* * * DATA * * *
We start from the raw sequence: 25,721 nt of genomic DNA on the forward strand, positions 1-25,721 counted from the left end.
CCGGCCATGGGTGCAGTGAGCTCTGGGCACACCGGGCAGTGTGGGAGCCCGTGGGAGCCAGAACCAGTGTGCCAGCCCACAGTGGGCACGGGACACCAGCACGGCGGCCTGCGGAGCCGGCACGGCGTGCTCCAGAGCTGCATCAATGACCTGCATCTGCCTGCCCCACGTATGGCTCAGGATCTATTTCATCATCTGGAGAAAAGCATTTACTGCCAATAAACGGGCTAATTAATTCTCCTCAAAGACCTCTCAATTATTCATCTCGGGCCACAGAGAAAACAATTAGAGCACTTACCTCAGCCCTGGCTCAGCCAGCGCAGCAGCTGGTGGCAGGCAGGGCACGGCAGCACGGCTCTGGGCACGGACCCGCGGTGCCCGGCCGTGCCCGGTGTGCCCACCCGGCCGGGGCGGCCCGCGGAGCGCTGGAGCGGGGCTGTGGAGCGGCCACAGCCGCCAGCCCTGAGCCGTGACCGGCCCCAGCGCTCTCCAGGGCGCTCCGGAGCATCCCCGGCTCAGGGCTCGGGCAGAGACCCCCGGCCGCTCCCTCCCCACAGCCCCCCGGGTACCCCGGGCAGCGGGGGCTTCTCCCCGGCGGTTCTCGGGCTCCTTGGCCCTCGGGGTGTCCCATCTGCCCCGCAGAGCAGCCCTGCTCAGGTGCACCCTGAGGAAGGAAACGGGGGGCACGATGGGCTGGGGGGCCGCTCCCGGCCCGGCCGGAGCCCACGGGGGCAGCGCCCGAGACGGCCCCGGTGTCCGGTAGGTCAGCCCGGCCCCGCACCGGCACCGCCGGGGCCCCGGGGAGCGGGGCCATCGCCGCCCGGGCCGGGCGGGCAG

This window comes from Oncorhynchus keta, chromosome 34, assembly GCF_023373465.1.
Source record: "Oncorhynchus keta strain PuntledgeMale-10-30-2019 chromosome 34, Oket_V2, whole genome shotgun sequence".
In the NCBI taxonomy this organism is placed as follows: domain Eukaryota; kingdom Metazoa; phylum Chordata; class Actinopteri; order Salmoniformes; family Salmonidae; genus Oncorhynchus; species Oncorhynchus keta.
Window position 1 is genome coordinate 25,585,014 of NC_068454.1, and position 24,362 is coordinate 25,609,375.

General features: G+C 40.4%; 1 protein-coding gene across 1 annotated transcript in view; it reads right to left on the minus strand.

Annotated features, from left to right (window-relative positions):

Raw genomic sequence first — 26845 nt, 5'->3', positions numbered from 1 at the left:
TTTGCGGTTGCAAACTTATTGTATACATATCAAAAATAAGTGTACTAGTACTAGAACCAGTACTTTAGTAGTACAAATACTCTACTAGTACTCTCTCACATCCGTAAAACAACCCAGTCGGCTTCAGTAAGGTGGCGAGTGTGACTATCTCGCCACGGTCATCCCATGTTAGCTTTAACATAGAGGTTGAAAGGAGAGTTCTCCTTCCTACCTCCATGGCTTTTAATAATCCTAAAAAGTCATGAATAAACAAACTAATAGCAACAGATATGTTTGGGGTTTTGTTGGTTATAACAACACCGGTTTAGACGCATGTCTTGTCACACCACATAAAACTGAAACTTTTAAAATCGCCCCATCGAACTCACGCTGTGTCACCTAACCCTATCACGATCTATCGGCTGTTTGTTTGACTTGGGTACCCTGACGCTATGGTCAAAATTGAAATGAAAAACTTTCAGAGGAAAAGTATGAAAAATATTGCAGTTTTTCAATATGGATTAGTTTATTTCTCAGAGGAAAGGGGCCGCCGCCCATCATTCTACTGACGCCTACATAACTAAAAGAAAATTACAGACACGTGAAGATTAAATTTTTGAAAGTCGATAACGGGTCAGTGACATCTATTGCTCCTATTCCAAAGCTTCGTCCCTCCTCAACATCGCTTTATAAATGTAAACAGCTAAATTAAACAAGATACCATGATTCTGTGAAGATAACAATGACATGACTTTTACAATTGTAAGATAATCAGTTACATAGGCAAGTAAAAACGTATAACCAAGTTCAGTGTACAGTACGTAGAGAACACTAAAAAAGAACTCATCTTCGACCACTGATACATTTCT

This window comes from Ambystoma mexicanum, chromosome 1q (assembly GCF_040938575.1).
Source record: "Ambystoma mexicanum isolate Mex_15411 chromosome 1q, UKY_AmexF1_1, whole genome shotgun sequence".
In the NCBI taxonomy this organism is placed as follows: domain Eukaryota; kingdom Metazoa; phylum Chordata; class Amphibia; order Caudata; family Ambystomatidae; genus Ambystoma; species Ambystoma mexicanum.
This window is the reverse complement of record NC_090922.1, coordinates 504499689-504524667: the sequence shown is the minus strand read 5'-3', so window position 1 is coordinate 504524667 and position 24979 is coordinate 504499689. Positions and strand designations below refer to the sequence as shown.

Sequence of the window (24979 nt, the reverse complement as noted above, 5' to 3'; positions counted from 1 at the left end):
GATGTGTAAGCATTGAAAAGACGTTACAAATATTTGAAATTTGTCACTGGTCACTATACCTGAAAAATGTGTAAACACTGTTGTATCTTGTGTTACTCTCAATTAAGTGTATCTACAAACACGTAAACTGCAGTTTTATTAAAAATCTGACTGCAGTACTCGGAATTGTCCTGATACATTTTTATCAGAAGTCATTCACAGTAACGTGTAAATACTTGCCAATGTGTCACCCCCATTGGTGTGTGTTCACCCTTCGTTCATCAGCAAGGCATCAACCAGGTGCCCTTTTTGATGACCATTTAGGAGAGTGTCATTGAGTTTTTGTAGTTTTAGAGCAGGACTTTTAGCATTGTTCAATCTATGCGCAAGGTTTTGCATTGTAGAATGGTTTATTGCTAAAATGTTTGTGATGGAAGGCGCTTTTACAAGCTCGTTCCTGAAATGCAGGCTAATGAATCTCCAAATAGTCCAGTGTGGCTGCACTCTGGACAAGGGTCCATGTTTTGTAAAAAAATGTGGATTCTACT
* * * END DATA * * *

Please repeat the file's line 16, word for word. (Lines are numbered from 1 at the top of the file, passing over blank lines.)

GATGTGTAAGCATTGAAAAGACGTTACAAATATTTGAAATTTGTCACTGGTCACTATACCTGAAAAATGTGTAAACACTGTTGTATCTTGTGTTACTCTCAATTAAGTGTATCTACAAACACGTAAACTGCAGTTTTATTAAAAATCTGACTGCAGTACTCGGAATTGTCCTGATACATTTTTATCAGAAGTCATTCACAGTAACGTGTAAATACTTGCCAATGTGTCACCCCCATTGGTGTGTGTTCACCCTTCGTTCATCAGCAAGGCATCAACCAGGTGCCCTTTTTGATGACCATTTAGGAGAGTGTCATTGAGTTTTTGTAGTTTTAGAGCAGGACTTTTAGCATTGTTCAATCTATGCGCAAGGTTTTGCATTGTAGAATGGTTTATTGCTAAAATGTTTGTGATGGAAGGCGCTTTTACAAGCTCGTTCCTGAAATGCAGGCTAATGAATCTCCAAATAGTCCAGTGTGGCTGCACTCTGGACAAGGGTCCATGTTTTGTAAAAAAATGTGGATTCTACT